LACHANCEA THERMOTOLERANS, THE NON-SACCHAROMYCES YEAST THAT REDUCES THE VOLATILE ACIDITY OF WINES

Alice Vilela - 04 Aug 2018

To improve the quality of fermented drinks, or more specifically, wine, some strains of yeast have been isolated, tested and studied, such as Saccharomyces and non-Saccharomyces. Some non-conventional yeasts present good fermentative capacities and are able to ferment in quite undesirable conditions, such as the case of must, or wines that have a high concentration of acetic acid. One of those yeasts is Lachancea thermotolerants (L. thermotolerans), which has been studied for its use in wine due to its ability to decrease pH through L-lactic acid production, giving the wines a pleasant acidity. This review focuses on the recent discovery of an interesting feature of L. thermotolerans—namely, its ability to decrease wines’ volatile acidity.

Image: Shutterstock

EFFECTS OF THE TIMING OF CLUSTER THINNING ON PINOT NOIR GRAPES AND WINES

Paul F. W. Mawdsley, Jean Catherine Dodson Peterson and L. Federico Casassa - 04 Aug 2018

A two-year study was performed to evaluate the effects of the timing of cluster thinning on Pinot noir grapes and wines in the central coast of California. Vines were thinned to one cluster per shoot at three selected time-points during the growing season, and fruit was harvested and made into wine. No consistent effect of cluster thinning was found in wine phenolic profile or color across a cool (2016) and a warm (2017) growing season. The growing season had a more significant effect than the cluster thinning treatment for most parameters measured. There was no detectable overall sensory difference between the non-thinned control wines and any of the thinned treatment wines. Based on current results, Pinot noir vineyards on the central coast of California can support crop loads that result in Ravaz Index values from 3 to 6 without concern for impacting ripening potential or negatively affecting fruit composition.

Image: Wikipedia

ENZYMES FOR WINE FERMENTATION: CURRENT AND PERSPECTIVE APPLICATIONS

Harald Claus and Kiro Mojsov - 04 Aug 2018

Enzymes are used in modern wine technology for various biotransformation reactions from prefermentation through fermentation, post-fermentation and wine aging. Industrial enzymes offer quantitative benefits (increased juice yields), qualitative benefits (improved color extraction and flavor enhancement) and processing advantages (shorter maceration, settling and filtration time). This study gives an overview about key enzymes used in winemaking and the effects of commercial enzyme preparations on process engineering and the quality of the final product. In addition, we highlight on the presence and perspectives of beneficial enzymes in wine-related yeasts and lactic acid bacteria.

Image: Shutterstock

NOVEL WINE YEAST FOR IMPROVED UTILISATION OF PROLINE DURING FERMENTATION

Danfeng Long, Kerry L. Wilkinson, Dennis K. Taylor and Vladimir Jiranek - 04 Aug 2018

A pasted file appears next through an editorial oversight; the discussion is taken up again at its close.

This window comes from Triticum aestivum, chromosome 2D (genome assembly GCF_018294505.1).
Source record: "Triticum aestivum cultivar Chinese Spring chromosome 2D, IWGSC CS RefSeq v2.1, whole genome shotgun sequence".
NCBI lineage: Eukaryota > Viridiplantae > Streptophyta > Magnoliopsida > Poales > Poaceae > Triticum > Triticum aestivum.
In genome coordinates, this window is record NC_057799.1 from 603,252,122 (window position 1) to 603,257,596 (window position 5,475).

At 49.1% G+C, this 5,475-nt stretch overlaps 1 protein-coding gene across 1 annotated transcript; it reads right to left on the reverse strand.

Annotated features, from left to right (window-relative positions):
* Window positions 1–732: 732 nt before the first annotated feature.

Proline is the predominant amino acid in grape juice, but it is poorly assimilated by wine yeast under the anaerobic conditions typical of most fermentations. Exploiting the abundance of this naturally occurring nitrogen source to overcome the need for nitrogen supplementation and/or the risk of stuck or sluggish fermentations would be most beneficial. This study describes the isolation and evaluation of a novel wine yeast isolate, Q7, obtained through ethyl methanesulfonate (EMS) mutagenesis. The utilisation of proline by the EMS isolate was markedly higher than by the QA23 wild type strain, with approximately 700 and 300 mg/L more consumed under aerobic and self-anaerobic fermentation conditions, respectively, in the presence of preferred nitrogen sources. 

Image: Shutterstock

DRONES SHOWING THEIR VALUE IN VINEYARDS

Wine Australia - 15 Jun 2018

The idea of using drones to provide accurate, immediate and cost-effective snapshots of the micro-climate anywhere in or above vineyards is a step closer to reality. Basically, if you equip an unmanned air vehicle (UAV) with a normal camera and a long-range infrared camera set up to work as a temperature sensor you can measure the temperature of vines, grapes, buds and the ground itself.

Researchers identify the dried and cooked fruit aroma in Merlot and Cabernet Sauvignon

Karien O'Kennedy - 17 May 2018

French researchers identified C10-massoia lactone as the dried fig character in Merlot and Cabernet Sauvignon. This aroma occur due to longer hang-time on the vine as a result of warmer climates. Researchers compared Merlot and Cabernet Sauvignon musts and wines with and without dried fruit aromas via GC-O-MS. Various odorous zones were obtained and one in particular was found in wines described having prune and fig flavours. The wine volatile fractions were also analysed via GC-O-MS with a corresponding reference compound, hence the dried fig character was identified as C10-massoia lactone.